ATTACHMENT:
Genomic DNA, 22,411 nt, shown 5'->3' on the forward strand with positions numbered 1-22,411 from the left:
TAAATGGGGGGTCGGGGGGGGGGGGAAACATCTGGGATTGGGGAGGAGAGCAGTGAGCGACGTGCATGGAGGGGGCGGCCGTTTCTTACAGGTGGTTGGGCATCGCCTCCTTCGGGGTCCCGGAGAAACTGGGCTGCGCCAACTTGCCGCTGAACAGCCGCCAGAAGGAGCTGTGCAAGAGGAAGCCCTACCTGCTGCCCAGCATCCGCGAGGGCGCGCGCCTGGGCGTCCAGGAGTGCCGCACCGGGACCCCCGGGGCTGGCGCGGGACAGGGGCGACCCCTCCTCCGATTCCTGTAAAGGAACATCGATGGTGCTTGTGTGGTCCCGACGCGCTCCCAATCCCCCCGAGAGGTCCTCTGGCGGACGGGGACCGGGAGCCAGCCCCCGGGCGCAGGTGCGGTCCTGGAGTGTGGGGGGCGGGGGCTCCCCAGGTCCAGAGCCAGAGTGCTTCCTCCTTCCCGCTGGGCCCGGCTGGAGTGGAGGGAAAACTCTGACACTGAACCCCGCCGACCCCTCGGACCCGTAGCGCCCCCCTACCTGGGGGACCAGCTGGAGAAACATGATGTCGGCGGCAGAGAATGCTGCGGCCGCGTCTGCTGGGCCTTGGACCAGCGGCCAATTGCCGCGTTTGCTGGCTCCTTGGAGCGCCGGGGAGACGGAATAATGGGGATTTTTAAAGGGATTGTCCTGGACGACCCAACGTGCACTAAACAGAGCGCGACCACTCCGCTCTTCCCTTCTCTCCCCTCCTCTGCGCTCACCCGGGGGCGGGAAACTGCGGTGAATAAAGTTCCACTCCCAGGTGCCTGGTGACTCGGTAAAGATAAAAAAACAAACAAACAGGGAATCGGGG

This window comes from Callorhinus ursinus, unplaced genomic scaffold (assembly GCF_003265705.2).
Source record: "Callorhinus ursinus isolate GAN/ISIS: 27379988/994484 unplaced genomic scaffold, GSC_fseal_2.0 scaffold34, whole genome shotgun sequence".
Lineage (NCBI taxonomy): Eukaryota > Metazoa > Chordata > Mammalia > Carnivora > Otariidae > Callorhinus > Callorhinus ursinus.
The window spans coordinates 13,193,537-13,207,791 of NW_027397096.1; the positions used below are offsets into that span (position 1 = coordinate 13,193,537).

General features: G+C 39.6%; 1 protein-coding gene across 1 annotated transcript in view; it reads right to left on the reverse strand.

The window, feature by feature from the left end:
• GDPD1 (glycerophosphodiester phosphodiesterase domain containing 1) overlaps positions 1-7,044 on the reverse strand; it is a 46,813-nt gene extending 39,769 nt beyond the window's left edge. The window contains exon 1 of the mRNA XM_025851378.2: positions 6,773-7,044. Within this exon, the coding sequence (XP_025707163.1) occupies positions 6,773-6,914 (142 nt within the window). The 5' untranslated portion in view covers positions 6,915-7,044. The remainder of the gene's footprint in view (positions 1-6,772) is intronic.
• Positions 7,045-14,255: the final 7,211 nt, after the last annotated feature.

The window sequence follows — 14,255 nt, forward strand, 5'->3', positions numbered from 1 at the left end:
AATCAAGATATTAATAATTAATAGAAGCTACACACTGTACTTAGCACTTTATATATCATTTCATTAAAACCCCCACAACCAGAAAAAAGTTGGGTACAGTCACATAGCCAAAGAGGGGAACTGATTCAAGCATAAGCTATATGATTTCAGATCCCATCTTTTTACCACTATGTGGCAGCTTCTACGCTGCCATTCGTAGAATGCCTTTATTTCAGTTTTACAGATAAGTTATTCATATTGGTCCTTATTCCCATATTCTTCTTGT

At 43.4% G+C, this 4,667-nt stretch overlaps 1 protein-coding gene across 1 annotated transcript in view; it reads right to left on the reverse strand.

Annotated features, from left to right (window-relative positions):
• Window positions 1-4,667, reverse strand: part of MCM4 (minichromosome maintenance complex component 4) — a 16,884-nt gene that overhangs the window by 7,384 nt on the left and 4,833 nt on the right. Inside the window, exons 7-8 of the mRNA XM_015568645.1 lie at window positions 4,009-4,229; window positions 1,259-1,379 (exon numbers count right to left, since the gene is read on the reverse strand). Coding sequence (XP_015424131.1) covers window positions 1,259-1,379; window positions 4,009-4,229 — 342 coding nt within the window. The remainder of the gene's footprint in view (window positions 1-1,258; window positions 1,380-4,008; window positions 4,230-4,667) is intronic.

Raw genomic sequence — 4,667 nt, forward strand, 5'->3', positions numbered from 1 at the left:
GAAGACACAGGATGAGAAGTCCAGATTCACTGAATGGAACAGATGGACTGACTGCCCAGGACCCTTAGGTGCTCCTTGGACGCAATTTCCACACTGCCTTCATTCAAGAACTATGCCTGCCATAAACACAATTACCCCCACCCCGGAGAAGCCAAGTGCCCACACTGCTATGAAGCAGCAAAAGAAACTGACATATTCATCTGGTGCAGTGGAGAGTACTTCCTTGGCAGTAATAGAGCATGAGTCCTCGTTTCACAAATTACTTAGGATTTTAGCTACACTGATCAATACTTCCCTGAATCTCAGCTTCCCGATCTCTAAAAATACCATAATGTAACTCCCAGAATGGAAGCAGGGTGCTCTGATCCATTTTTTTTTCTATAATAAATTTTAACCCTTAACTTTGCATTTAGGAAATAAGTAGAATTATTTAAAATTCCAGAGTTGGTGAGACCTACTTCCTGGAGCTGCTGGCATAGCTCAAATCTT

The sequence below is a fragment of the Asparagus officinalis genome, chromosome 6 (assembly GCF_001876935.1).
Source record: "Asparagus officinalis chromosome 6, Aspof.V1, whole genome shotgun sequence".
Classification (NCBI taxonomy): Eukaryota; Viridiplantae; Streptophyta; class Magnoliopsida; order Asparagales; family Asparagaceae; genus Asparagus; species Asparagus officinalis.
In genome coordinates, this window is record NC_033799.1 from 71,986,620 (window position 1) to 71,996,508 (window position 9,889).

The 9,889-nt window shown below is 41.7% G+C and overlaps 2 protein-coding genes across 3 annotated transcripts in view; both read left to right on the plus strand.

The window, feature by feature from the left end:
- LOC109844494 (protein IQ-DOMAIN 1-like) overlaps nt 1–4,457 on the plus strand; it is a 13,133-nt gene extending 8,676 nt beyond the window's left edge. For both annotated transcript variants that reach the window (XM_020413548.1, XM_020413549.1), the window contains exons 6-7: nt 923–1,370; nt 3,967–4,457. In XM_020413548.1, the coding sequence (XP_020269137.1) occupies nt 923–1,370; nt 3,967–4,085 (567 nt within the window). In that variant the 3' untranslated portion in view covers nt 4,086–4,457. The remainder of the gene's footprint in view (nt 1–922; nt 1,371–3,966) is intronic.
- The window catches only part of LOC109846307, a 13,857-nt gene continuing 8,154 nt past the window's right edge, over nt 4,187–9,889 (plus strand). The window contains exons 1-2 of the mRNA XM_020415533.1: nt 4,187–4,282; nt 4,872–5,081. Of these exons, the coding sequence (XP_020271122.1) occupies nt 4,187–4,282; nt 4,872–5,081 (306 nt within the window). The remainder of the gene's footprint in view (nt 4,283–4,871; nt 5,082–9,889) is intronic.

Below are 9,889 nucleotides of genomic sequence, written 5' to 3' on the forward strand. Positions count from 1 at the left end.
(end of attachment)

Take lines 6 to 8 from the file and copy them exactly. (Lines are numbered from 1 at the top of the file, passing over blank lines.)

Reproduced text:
The window spans coordinates 13,193,537-13,207,791 of NW_027397096.1; the positions used below are offsets into that span (position 1 = coordinate 13,193,537).

General features: G+C 39.6%; 1 protein-coding gene across 1 annotated transcript in view; it reads right to left on the reverse strand.

The window, feature by feature from the left end: